UGA nutrition experts applaud proposed FDA label changes

Pritchett, Kelly 2012-v.portrait

February 27, 2014

Cal Powell

Cal Powell

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College of Family and Consumer Sciences
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Kelly Pritchett

Kelly Pritchett

Assistant professor of sports nutrition

Department of Foods and Nutrition
College of Family and Consumer Sciences
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Connie Crawley

Connie Crawley

Public Service Associate

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    Kelly Pritchett

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    Connie Crawley

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Athens, Ga. - University of Georgia nutrition experts in the College of Family and Consumer Sciences say they are pleased with the Food and Drug Administration's proposal to update nutrition labels on food products.

The changes, including making calorie counts and serving sizes more prominent on labels, were announced Thursday at a White House event.

The FDA proposed the changes to reflect the latest scientific findings, such as the link between diet and chronic diseases like obesity and heart disease, according to a release.

Another proposed change would require information about the amount of added sugars in a product.

"Overall, I am very pleased with the proposed changes," said Connie Crawley, an extension nutrition and health expert within the college. "I basically approve of all of them, especially updating the percent daily values that are based on 1968 recommended dietary allowances and listing added sugars."

Another change would remove the "calories from fat" item on current labels. According to the FDA release, research shows the type of fat is more important than the amount.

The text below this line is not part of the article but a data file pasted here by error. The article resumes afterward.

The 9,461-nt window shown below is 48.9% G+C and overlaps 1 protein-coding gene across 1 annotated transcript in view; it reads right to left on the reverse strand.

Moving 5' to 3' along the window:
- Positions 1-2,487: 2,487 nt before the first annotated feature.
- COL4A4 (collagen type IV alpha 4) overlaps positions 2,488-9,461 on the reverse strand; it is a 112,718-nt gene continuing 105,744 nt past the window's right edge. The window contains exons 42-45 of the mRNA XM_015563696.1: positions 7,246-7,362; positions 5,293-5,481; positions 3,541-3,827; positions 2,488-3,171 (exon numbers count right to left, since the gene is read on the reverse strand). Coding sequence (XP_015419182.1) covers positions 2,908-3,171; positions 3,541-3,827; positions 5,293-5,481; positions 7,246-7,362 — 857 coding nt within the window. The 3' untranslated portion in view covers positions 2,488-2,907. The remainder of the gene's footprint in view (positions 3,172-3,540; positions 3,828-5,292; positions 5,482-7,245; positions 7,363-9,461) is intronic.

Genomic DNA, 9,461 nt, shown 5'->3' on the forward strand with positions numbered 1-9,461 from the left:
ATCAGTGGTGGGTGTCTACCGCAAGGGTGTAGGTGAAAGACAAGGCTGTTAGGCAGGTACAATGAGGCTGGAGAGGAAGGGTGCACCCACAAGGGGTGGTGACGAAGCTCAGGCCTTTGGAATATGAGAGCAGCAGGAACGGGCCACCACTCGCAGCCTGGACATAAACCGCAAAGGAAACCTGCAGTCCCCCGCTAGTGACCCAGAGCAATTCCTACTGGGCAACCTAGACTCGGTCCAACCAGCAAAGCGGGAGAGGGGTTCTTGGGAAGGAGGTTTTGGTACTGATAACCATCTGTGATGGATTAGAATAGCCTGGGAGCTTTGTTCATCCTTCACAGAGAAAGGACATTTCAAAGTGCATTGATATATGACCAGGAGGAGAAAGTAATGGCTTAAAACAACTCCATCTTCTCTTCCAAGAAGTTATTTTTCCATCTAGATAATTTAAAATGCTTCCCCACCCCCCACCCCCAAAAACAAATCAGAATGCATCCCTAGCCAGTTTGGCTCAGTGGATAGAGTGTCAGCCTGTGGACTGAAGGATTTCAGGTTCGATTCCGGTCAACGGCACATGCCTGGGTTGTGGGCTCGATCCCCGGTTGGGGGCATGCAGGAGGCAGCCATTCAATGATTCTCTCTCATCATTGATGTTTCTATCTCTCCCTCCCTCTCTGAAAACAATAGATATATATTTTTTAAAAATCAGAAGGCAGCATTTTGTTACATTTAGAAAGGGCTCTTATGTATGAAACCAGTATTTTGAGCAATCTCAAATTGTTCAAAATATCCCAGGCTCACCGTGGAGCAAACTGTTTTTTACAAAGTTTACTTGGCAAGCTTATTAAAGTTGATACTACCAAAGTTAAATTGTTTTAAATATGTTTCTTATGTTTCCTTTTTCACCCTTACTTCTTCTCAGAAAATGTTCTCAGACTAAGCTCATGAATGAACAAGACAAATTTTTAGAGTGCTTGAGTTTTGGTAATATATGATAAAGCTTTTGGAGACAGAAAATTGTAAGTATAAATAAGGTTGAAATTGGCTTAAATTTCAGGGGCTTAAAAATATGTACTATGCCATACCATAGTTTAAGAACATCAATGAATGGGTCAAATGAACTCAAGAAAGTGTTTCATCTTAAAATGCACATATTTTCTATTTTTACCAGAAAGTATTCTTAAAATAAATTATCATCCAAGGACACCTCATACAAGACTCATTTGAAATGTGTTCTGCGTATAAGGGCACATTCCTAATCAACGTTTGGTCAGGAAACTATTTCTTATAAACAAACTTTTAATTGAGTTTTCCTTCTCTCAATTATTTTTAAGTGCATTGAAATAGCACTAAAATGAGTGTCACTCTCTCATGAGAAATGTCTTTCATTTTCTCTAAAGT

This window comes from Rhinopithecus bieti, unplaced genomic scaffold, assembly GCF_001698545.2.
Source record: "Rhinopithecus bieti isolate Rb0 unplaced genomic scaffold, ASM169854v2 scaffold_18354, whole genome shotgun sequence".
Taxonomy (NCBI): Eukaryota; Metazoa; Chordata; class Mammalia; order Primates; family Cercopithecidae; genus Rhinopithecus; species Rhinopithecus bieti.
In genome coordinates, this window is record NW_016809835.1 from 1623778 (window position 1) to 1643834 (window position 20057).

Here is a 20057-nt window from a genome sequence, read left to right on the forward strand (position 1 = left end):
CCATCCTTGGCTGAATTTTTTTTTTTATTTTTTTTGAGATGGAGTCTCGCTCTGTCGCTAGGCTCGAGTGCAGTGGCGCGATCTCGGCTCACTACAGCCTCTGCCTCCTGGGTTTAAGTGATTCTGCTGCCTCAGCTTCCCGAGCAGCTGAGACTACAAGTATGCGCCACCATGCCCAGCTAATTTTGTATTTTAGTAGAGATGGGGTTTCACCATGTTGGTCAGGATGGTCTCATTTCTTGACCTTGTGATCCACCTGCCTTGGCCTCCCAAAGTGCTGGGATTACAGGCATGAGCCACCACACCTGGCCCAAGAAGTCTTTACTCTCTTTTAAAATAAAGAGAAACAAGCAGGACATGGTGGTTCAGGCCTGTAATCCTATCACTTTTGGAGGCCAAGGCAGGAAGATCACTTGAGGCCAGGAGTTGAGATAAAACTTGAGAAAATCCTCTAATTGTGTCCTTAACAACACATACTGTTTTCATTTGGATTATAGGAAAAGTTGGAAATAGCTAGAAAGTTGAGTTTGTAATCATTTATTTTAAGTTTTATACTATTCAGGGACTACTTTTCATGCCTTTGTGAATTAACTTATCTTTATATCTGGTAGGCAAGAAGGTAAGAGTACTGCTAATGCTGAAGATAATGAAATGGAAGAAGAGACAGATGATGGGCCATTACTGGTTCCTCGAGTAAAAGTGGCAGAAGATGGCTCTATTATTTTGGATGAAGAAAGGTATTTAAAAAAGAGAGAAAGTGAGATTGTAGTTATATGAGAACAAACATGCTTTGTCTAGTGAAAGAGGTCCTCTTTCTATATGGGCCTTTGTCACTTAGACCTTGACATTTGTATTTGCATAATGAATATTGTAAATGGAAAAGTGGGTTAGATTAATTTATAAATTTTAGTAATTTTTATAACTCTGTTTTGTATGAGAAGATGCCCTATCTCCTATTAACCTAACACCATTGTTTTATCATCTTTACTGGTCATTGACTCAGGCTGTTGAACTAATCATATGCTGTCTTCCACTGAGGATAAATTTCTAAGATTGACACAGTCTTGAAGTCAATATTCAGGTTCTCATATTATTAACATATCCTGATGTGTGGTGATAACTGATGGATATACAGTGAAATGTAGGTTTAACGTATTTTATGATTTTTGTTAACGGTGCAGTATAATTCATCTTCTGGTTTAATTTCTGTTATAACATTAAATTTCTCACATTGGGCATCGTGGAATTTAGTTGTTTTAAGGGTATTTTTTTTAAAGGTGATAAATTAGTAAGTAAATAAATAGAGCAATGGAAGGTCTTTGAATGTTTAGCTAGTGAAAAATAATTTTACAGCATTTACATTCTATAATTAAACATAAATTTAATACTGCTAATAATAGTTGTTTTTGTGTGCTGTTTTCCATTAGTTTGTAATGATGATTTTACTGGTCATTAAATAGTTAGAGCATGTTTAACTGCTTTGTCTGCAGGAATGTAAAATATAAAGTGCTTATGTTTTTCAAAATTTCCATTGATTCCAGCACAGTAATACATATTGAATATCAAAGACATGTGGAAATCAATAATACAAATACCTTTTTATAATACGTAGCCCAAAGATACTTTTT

"Leaving off calories from fat is probably a good idea," Crawley said. "It was poorly understood, and now we are more interested in the quality of fat and not so much the quantity of fat."

The nutritional facts label has been required on food packages for 20 years. It hasn't changed significantly since 2006 when transfat information was included, according to the FDA.

"This is a huge positive for consumers," said Kelly Pritchett, assistant professor for sports nutrition within the college's foods and nutrition department. "These modifications are a direct reflection of the Academy of Nutrition and Dietetics evidence-based practice recommendations for healthful eating."

While both Crawley and Pritchett stressed the public will benefit from additional education about the information found on food labels, such as the difference between "natural sugars" and "added sugars," they agreed the proposed changes are a positive step.

The agency is accepting public comment on the proposed changes for 90 days.

First lady Michelle Obama announced the proposed changes at the White House on Feb. 27. She was joined by Health and Human Services Secretary Kathleen Sebelius and FDA Commissioner Margaret A. Hamburg.

"Our guiding principle here is very simple: that you as a parent and a consumer should be able to walk into your local grocery store, pick up an item off the shelf and be able to tell whether it's good for your family," Obama said in a release. "So this is a big deal, and it's going to make a big difference for families all across this country."

The FDA press release on the proposed changes can be found at


Filed under: Culture / Living, Nutrition, Diet, and Health, Medical Science, Obesity, Health Sciences

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